9 single primer. Furthermore, restriction endonuclease sites were located in the adapter to facilitate the cloning of SISPA products. Animal or cell culture models may result in contami nation of the virus sample with host factors. By definition, viruses must exploit host cell molecules and processes (Knipe 2001) This in turn may lead to sample contamination of host factors such as genomic DNA, cellular RNA or by inhibitory substances found in cell culture media. Usually, host contamination does not interfere with downstream mo lecular assays, such as virus gene specific PCR. In contrast, host contamination has been shown to impact SISPA application since this method is designed to amplify any nucleic acid present (Reyes and Kim 1991; Ambro se and Clewley 2006; Braham, Iturriza Gomara et al. 2009) As a result, it is necessary to minimized host contamination of viral filtrates to enhance cloning efficiency and specificity. For example, DNAse I is an endonuclease that nonspecifically cleave s DNA which allows for the removal of contaminating genomic DNA from RNA samples. Previous studies, (Allander, Emerson et al. 2001; Clem, Sims et al. 2007) have shown that the removal of host contaminants by filtra tion and the treatment of samples with DNAse I have resulted in an increase in sensitivity of the amplification of viral genomic sequences. These studies have indicated that DNAse I treatment can degrade most of the host genomic DNA and not affect viral nu cleic acids, which are protected by stable viral capsids (Allander, Emerson et al. 2001)
10 Random tag primer NNN Unknown viral RNA First strand cDNA synthesis Single stranded cDNA RNase H Klenow reaction Double stranded cDNA Primer tag dNTPS PCR Taq DNA polymerase Figure 2 : Schematic of SISPA Unknown viral RNA is converted to single stranded cDNA u DNA polymerase, in the presence of the random tag primer. Double stranded cDNA is amplified by PCR with the s ame primer tag as before with Taq DNA polymeras e PCR amplicons are then size selected and cloned.
11 residues. RNase A has been successfully used to confirm RNA characteristics of a viral genome (Valles, Strong et al. 2007) Benzoase is an endonuclease that degrades all forms of DNA and RNA, which are not protected within a viral capsid. Since the genomic status of the unknown viral samples is not known, such as double stranded DN A or single st randed RNA, these enzymes may be used for the removal of host contaminants. As a result, it is necessary to minimized host contamination of viral filtrates to enhance cloning efficiency and specificity. Ultimately, the development of a universal virus dete ction assay will allow for the identification of not only arboviruses, but potential viral bioweapons and emerging viruses. Application of the SISPA technique will allow for the identification of potential emerging infectious disease which will, in turn, safeguard public health.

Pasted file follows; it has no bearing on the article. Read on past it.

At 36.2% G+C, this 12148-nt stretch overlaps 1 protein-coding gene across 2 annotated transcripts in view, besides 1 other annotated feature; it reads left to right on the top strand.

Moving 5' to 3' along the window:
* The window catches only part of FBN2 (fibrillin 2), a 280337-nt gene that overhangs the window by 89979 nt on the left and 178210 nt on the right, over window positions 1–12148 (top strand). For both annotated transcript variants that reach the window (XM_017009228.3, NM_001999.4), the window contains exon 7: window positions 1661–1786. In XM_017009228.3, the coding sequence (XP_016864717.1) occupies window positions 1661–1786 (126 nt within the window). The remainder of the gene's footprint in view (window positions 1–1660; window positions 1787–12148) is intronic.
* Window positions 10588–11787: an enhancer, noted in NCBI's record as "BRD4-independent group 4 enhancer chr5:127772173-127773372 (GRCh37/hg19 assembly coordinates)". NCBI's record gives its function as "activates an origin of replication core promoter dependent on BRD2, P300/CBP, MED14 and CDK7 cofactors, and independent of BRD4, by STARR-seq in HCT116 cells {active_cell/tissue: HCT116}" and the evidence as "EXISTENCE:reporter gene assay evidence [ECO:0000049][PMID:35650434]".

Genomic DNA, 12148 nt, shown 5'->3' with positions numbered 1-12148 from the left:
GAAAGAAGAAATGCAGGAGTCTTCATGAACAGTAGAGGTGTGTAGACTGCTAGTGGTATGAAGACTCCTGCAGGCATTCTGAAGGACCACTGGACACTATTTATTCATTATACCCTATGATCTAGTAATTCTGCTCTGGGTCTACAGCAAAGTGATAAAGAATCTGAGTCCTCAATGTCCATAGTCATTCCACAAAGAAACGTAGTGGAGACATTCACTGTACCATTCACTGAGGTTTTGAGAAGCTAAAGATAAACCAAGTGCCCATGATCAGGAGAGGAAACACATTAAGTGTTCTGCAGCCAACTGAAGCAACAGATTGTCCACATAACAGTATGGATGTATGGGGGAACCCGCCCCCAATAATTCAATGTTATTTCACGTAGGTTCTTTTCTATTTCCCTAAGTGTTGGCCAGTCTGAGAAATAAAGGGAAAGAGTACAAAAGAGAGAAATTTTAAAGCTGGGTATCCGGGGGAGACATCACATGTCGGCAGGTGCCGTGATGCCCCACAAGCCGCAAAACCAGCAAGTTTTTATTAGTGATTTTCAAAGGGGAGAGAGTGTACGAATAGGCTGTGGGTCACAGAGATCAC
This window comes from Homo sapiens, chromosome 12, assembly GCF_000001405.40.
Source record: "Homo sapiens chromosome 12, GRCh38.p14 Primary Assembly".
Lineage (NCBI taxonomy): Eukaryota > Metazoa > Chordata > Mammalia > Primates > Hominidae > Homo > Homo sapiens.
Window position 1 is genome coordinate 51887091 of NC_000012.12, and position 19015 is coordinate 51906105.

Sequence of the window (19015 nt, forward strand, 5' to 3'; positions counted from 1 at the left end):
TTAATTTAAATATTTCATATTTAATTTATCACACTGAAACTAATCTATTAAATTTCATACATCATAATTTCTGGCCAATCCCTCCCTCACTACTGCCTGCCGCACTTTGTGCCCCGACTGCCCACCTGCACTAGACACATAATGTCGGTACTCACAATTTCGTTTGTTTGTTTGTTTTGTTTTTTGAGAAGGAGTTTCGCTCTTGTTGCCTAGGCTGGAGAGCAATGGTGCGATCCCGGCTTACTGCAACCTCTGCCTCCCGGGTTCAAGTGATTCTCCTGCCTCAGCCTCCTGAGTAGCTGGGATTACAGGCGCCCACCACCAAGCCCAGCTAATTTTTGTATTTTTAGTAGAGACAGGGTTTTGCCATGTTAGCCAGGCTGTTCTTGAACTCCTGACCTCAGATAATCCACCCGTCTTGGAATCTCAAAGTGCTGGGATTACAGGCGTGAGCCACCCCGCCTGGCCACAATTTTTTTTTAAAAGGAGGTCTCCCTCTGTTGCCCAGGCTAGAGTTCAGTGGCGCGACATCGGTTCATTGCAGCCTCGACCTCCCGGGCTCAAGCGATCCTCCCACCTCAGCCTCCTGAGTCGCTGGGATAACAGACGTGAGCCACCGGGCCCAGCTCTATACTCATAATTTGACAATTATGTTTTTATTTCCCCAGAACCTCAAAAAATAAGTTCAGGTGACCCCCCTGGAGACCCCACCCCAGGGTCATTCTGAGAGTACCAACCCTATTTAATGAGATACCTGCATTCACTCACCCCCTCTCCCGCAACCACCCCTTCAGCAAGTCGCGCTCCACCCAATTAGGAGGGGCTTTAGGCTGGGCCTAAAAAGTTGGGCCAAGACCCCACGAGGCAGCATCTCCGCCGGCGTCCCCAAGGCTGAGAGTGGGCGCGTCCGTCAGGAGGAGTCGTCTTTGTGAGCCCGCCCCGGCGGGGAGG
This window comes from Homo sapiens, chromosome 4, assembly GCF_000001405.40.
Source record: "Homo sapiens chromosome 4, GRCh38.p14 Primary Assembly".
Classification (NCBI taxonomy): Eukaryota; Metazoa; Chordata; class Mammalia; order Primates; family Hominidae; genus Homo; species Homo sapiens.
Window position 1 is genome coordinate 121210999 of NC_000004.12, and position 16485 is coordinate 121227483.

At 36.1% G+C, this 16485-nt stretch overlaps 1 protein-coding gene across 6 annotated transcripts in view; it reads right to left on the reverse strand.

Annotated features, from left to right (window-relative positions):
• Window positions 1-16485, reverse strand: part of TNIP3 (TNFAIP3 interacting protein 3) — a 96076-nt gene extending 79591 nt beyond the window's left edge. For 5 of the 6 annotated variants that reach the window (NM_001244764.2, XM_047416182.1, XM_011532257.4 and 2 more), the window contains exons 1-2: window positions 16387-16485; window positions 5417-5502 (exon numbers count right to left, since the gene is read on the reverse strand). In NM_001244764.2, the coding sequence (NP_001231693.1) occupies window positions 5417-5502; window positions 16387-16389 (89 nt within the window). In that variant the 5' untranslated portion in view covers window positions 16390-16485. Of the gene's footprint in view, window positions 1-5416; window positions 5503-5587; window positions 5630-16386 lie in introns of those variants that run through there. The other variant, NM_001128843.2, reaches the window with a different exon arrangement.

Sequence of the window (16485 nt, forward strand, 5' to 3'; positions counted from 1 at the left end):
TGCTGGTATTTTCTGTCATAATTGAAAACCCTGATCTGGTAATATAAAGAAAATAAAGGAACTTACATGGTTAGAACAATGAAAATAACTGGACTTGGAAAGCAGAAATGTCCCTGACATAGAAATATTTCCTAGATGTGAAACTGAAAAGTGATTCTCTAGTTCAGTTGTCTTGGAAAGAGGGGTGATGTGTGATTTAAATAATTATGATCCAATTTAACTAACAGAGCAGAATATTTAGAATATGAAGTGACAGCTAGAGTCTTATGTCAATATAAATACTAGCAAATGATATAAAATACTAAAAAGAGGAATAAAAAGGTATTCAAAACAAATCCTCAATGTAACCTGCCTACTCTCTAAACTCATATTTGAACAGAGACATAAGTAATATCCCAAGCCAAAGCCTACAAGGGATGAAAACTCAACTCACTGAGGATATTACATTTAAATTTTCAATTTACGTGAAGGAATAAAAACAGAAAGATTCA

12 Objectives Currently, the screening panel utilized by the Florida Department of Health, Bureau of Laboratories ( BOL Tampa ) for identification of arboviruses enzootic to Florida does not identif y some environmental isolates d e novo Therefore, a rapid method to identify unknown viral isolates is needed. The Sequence Independent Single Primer Amplification (SISPA) method may be used to det ermine the genetic ident ity of uncharacterized viruses and can be applied to samples obtai ned from clinical and environmental sources This will allow for the establish ment of a standard protocol criterion to identify previously unidentified a rboviruses. My hypothesis is that standard screening panels utilized in public health laboratories and research facilities for environmental isolates are unable to detect all viruses of public health importance. Therefore, a rapid l aboratory method for diagnosis and identification would be of value This study has three specific aims: 1. To optimize and util ize the SISPA method to determine the genetic identity of previously unknown viral isolates 2. To characterize phylogenetic relationship and nucleotide sequence homology for viruses identified by SISPA to previously reported viruses.